]. In honeybees, it was recently shown that direct contact with the brood is necessary for nurses to be active around the clock with no circadian rhythms [5
What is the mechanism linking the presence of brood and around-the-clock activity in queens? One possibility is that interactions with the brood, such as brood care, modulate the circadian system of the mother queen. According to this hypothesis, the brood requires continuous care and the mother bee is highly sensitive and responsive to this need. Signals from the brood repeatedly reset the circadian clock of the queen or alter it in other ways.
Another, not mutually exclusive hypothesis is that circadian rhythmicity is modulated by the reproductive physiology of the queen. This hypothesis can account for the observations that queens with eggs but no larvae, and even queens just before egg-laying are active around the clock with no circadian rhythms (f and electronic supplementary material, figure S2c; and electronic supplementary material, table S2). Thus, begging signals from the larvae or the act of food provision are not compulsory for inducing around-the-clock activity in mother queens.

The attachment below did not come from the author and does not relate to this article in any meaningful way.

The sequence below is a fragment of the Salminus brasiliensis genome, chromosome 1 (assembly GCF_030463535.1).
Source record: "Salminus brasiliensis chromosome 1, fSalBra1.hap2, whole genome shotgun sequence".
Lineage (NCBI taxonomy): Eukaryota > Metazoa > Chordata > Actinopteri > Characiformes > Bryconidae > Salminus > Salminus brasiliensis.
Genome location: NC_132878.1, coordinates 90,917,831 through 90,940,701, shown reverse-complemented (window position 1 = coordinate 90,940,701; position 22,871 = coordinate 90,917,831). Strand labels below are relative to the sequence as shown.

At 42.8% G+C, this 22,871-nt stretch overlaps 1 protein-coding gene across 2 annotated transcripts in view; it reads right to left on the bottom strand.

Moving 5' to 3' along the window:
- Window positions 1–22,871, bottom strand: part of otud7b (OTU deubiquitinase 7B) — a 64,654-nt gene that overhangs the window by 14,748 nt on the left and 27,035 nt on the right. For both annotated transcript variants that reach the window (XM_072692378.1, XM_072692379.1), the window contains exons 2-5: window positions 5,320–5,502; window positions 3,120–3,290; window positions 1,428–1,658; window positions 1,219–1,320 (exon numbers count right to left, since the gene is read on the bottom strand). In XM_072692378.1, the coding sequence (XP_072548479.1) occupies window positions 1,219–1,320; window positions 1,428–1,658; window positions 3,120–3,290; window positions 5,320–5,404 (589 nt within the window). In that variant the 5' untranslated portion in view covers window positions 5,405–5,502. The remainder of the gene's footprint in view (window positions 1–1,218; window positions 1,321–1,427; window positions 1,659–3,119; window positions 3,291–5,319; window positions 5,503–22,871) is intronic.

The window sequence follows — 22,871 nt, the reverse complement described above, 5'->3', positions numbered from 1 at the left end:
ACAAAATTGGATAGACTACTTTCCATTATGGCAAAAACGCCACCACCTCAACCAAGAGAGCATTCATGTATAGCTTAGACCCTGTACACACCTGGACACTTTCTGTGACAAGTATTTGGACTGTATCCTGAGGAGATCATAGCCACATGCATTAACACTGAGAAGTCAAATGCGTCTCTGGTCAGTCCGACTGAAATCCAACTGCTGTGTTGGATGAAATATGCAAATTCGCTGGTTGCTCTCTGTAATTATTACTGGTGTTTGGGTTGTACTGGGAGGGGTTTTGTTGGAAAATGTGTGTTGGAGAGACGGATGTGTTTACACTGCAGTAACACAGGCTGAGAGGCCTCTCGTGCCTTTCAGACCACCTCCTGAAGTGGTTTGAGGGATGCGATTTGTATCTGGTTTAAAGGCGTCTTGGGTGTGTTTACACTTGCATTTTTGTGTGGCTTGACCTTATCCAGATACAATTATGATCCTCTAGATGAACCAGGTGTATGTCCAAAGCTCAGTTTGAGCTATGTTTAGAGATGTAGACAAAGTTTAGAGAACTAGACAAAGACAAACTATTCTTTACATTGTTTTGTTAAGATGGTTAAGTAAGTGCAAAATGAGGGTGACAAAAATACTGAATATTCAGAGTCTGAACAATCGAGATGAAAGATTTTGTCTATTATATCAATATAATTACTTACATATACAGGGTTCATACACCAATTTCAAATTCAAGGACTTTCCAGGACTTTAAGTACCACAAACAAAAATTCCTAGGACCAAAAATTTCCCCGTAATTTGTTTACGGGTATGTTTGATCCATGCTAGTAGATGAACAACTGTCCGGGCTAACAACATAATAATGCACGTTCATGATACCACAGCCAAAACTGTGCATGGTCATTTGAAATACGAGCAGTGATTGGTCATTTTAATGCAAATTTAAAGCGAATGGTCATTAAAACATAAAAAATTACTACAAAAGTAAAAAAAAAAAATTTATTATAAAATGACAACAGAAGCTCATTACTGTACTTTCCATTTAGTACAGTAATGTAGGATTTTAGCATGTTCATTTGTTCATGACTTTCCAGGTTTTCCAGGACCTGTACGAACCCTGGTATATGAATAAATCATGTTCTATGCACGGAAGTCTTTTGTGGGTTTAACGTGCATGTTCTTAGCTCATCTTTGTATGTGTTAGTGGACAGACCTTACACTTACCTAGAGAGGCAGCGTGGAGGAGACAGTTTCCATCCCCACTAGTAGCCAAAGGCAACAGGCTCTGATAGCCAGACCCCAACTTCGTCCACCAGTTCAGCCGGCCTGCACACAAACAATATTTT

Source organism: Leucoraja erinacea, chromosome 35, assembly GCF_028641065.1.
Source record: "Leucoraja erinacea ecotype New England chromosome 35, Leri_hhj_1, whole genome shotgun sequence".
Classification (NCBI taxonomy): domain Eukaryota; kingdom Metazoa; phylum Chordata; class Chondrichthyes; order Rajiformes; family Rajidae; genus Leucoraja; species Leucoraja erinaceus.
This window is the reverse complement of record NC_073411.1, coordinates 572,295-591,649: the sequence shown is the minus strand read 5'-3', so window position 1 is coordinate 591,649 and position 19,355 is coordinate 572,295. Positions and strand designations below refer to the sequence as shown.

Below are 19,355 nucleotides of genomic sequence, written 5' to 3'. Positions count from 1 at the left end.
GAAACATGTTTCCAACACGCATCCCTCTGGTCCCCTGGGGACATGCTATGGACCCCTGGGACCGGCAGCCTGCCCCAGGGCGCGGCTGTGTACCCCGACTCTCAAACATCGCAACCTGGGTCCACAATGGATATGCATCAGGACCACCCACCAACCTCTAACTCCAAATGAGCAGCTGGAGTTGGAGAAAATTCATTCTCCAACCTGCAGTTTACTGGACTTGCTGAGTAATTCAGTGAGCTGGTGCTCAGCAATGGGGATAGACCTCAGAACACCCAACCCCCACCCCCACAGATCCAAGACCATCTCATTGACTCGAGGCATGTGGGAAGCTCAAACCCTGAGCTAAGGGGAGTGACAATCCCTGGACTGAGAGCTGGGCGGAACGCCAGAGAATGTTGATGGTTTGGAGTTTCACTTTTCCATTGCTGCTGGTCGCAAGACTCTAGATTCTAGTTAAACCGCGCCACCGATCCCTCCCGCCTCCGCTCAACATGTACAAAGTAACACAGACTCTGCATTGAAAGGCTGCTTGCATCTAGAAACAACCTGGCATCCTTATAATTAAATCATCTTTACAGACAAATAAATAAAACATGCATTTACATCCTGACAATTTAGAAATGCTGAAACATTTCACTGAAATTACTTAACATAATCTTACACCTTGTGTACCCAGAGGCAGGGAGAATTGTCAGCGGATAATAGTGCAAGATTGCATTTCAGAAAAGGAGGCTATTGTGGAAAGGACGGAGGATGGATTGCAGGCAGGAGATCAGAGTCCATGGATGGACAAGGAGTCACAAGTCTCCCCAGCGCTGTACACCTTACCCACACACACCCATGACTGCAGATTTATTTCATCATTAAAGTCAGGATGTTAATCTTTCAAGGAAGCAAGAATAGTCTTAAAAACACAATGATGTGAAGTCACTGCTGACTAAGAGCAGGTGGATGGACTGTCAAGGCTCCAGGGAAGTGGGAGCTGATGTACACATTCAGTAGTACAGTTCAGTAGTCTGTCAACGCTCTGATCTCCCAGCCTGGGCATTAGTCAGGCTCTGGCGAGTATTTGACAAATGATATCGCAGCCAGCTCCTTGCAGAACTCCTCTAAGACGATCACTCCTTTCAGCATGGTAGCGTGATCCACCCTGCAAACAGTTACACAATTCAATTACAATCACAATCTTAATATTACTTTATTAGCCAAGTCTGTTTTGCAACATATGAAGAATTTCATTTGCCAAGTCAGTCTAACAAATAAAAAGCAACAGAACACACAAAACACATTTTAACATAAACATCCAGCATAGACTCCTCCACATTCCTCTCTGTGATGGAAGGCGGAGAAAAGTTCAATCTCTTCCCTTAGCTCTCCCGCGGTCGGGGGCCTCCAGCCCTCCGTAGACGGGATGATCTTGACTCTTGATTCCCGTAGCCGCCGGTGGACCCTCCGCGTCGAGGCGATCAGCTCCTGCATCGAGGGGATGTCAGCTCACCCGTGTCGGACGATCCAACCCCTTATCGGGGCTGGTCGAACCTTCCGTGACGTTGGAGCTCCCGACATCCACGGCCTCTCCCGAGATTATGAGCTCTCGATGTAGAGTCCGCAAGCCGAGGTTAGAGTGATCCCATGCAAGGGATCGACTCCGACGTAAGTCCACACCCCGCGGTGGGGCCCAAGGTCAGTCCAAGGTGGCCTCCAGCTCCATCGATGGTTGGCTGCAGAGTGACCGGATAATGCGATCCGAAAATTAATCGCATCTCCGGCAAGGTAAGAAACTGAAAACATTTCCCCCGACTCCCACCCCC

The ovaries are obvious candidates for this influence because in both mammals and insects, ovariectomy has diverse and significant effects on circadian rhythms. Moreover, in many studies, the modifications caused by ovariectomy were at least partially reversed by treatment with ovarian steroid hormones [20
]. In cockroaches, there is evidence suggesting that active ovaries may mask circadian rhythms; mated females show low levels of activity with no circadian rhythms but start to exhibit strong circadian rhythms following ovary removal [21
]. In addition, bumble-bee nurses that are active around the clock typically have more developed ovaries compared with foragers [36
]. Even in honeybee workers, in which the ovaries are typically at a basal state, there is evidence that the division of labour is influenced by a reproductive regulatory network that includes the ovaries [39
]. Our overiectomy experiments, however, indicate that in bumble-bee queens the ovaries, or the endocrine signals they release (e.g. ecdysteroids, [41